- A Motor Ombudsman-commissioned YouGov poll of nearly 1,000 driving licence holders who would be likely to travel in their own vehicle to a music festival this summer, revealed that only around half (53%) would know how to check the tread depth of their tyres
- If extra luggage capacity was needed, less than a fifth (19%) would feel confident towing a trailer, whilst just about a third would be happy to fit an accessory to the roof of their vehicle
- Sitting in long queues of traffic, and getting bogged down in a muddy field or campsite emerged as the most prominent concerns of motorists when visiting a music festival
- The Motor Ombudsman has unveiled its #SafeandSound initiative to highlight the importance of vehicle safety and being prepared before travelling to a live event in the coming weeks
London, 13 June 2023 As the summer music festival season gets into full swing, a YouGov poll of 1,722 UK driving licence holders commissioned by The Motor Ombudsman has revealed that having to do vehicle maintenance checks before hitting the road to reach one of the many live venues across the country, may sound easier for some people than others.
Of the 56% (979) of those surveyed who said it would be likely they would take their own vehicle to a music festival if they had one, only around half (53%) said they would know how to check the tread depth of their tyres to ensure they were safe and above the minimum legal limit of 1.6mm. Conversely, the findings equally showed that over two thirds of respondents who would opt for personal transport, would be comfortable topping up the tyre pressure to manufacturer-recommended levels according to the amount of people and luggage being carried load being carried (69%), replenishing the screenwash (70%), and adding engine oil if needed (62%). Just under 10% of people who would make their way to a festival in a private vehicle, would either consult the car’s manual for instructions, or leave the responsibility of carrying out a safety inspection to a friend, family member or mechanic, before making their way to an event.
With space often at a premium when sharing the ride with others, additional capacity beyond the main cabin and boot area may be needed. When respondents were questioned about how confident they would be to stow and tow luggage in a trailer, only around one in five (19%) said they would feel confident doing this. Similarly, when it comes to fitting accessories to the outside of the vehicle to carry extra baggage, just a third (33%) of people would be happy to attach a roof rack or bars, with a similar 35% feeling up to the task of installing the combination of roof bars and a roof box to get more room.
Planning ahead can often make for a smoother journey, and whilst a quarter of people admitted to the fact they would rely purely on their satellite navigation for the quickest route on the day, less than half of people (48%) would take the time to scour an online route map to get a sense of direction before dialing in their destination on a device, such as the in-car GPS or smartphone. In fact, only 25% said they would plan ahead, but would equally carry a fold-up paper map or road atlas as a backup in the event of experiencing any sat-nav signal black spots, or to master any unexpected diversions they encountered whilst on the move.
When quizzed about whether individuals would have any concerns if they were to take their own car to a music festival, close to six in ten survey participants (58%) said sitting in long queues of traffic would take centre stage in terms of any apprehensions about travelling to such a venue, whilst their vehicle getting bogged down in a field or on a campsite emerged as the biggest source of worry for just 38% of people. Furthermore, the research revealed that over a third (35%) said that breaking down with a mechanical or electrical issue would be front of mind if venturing to another part of the country in pursuit of musical performances, whilst one in three explained that forgetting something vital after they had left home, namely a phone charger, would be a source of anxiety. Conversely, running out of power (if driving an EV) would be a factor that would spark the least amount of alarm at merely 17% of respondents, whilst 14% would simply set off worry-free and take everything in their stride.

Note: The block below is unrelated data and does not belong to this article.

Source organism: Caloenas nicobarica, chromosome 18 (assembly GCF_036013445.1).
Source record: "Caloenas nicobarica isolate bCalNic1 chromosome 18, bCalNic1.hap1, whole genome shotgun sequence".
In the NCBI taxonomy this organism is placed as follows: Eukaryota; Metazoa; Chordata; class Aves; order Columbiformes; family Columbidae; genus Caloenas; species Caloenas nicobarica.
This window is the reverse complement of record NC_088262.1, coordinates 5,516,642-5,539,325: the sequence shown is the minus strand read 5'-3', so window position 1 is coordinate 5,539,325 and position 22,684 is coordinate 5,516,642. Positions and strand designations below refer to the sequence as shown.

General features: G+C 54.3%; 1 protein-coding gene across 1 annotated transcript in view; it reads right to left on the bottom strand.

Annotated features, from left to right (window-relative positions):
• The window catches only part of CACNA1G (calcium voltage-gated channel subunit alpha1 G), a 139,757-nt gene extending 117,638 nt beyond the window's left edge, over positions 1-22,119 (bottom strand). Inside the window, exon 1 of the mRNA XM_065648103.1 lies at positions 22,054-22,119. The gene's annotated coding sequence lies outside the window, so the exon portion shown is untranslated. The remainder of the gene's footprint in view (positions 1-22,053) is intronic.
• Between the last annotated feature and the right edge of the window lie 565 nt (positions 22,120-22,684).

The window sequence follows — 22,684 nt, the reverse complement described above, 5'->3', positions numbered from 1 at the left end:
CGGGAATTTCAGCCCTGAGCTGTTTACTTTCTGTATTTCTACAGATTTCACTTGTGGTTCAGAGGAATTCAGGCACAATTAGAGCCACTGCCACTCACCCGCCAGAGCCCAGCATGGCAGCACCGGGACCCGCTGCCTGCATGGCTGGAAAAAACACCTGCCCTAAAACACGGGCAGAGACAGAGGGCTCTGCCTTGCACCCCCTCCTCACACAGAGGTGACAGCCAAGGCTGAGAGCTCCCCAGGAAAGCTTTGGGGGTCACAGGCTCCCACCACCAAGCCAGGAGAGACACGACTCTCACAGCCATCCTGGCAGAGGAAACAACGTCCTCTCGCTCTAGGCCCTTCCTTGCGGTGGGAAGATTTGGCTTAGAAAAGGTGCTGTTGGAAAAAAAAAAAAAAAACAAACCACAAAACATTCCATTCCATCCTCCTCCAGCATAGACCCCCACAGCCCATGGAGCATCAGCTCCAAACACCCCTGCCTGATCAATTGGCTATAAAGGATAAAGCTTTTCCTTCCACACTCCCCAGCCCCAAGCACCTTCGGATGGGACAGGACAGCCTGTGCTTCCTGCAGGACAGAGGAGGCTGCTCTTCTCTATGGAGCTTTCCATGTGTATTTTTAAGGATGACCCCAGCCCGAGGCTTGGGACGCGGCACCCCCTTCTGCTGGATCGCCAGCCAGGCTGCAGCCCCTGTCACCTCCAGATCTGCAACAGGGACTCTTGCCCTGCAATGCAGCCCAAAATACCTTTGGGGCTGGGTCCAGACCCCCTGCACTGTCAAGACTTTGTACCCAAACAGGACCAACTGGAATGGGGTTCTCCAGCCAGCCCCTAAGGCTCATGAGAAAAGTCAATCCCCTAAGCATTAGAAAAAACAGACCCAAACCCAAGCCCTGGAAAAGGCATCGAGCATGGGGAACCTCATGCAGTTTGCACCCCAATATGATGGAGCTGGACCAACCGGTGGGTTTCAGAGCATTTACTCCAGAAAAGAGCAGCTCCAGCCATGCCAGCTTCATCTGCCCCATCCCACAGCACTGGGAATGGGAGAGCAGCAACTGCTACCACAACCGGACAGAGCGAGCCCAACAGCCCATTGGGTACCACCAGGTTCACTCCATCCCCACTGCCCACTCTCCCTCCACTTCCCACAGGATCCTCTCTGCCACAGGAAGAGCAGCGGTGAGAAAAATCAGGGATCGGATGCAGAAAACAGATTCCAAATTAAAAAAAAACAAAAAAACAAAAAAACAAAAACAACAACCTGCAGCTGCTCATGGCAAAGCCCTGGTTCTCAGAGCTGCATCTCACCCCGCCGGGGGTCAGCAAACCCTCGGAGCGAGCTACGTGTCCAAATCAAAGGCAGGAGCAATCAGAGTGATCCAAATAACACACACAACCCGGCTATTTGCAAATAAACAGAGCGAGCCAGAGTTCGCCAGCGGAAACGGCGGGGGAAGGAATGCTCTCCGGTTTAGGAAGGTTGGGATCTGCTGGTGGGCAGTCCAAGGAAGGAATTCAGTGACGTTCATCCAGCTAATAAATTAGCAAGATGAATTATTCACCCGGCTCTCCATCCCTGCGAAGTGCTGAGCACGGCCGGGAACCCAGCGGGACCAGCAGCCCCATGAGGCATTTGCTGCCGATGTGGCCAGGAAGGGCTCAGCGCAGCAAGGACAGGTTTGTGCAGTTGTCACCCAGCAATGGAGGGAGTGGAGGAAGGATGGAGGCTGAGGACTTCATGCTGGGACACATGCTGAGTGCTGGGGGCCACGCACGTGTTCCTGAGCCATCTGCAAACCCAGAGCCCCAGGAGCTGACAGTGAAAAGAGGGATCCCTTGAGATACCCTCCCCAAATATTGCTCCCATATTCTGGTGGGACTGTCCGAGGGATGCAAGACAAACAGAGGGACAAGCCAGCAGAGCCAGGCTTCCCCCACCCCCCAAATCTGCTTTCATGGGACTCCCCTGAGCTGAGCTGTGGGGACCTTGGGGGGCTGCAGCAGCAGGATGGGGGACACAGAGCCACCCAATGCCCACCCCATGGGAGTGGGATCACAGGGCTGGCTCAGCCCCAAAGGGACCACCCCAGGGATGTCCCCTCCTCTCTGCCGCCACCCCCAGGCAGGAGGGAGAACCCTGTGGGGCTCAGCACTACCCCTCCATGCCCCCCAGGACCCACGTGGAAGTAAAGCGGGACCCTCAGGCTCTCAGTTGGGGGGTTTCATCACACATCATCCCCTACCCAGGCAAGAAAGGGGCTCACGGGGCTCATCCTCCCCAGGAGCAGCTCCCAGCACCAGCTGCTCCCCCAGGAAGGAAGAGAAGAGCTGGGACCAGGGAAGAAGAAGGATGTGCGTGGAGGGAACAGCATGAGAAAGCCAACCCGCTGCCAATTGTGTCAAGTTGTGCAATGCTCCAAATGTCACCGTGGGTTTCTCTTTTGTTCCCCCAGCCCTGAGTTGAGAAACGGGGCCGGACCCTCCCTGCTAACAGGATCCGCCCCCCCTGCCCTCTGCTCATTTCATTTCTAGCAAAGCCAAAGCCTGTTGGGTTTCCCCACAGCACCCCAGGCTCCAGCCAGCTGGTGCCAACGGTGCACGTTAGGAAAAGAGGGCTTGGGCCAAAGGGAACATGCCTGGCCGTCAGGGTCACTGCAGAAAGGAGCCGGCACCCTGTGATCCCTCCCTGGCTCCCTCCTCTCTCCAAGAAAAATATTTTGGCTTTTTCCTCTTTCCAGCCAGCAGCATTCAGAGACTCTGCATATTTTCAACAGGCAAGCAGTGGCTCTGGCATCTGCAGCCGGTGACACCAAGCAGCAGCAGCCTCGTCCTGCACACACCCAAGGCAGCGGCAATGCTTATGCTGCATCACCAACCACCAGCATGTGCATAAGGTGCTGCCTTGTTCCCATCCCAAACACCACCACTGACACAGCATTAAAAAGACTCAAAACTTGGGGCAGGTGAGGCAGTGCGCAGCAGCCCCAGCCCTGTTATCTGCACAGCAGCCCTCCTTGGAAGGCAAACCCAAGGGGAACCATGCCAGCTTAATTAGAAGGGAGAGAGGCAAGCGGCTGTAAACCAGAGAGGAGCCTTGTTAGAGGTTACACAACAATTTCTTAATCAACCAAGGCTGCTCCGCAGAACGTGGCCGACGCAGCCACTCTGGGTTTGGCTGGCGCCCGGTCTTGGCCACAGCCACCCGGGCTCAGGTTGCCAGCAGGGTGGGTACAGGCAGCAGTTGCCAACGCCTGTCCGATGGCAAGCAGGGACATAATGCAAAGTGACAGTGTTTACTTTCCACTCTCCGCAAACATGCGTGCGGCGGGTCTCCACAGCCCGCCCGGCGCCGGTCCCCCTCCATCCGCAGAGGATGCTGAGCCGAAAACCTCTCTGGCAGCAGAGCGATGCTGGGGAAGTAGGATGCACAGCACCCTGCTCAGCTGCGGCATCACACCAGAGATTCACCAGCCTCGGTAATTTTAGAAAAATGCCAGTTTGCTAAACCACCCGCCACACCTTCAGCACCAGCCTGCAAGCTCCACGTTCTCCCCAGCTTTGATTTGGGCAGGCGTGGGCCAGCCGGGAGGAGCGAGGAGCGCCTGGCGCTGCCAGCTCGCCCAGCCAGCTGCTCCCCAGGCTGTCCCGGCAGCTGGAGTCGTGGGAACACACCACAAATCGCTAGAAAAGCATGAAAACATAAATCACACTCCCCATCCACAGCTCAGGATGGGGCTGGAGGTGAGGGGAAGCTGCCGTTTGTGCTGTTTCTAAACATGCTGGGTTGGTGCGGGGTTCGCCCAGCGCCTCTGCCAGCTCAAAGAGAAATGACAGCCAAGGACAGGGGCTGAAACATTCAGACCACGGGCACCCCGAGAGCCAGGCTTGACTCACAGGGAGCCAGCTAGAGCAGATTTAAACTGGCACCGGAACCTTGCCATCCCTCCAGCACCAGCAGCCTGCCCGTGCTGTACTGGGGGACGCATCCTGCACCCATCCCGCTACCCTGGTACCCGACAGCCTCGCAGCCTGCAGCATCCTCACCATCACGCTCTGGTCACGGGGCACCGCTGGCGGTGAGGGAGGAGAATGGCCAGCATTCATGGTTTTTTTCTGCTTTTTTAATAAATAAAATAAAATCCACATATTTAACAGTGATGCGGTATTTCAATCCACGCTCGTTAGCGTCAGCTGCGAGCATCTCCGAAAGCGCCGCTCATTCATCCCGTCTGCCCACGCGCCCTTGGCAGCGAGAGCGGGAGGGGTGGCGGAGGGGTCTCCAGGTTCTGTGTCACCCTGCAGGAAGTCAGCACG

In light of the results of the recent study, The Motor Ombudsman has launched its #SafeandSound campaign to emphasise the importance of vehicle safety and being prepared when travelling to and from music festivals this summer. As part of the initiative, the Ombudsman for the automotive sector has created a downloadable Motoring Tips guide for festival goers when venturing by car to an event, to help prepare for the journey ahead and avoid any unnecessary interruptions whilst on the move.
Bill Fennell, Chief Ombudsman and Managing Director at The Motor Ombudsman said: “It can be easy to get wrapped up in the excitement of going to a festival, meaning vital preparations to ensure that a vehicle is safe and legal may fall by the wayside. ‘Safe and sound’ may be a play on words, but on a serious note, the campaign has been designed to communicate important messages, and put vehicle safety into the spotlight as part of the lead-up to enjoying live artist performances this summer.”
Bill added: “Our new #SafeandSound Motoring Tips complement our existing and comprehensive library of vehicle maintenance and summer driving resources on our website, whilst serving as an easily consulted aide-memoire for some of the essential checks, to allow motorists to start their journey on the right note when heading off to one of the many music festivals across the UK.”
To view and download the #SafeandSound Motoring Tips For Music Festivals guide, visit www.TheMotorOmbudsman.org/Music-Festivals.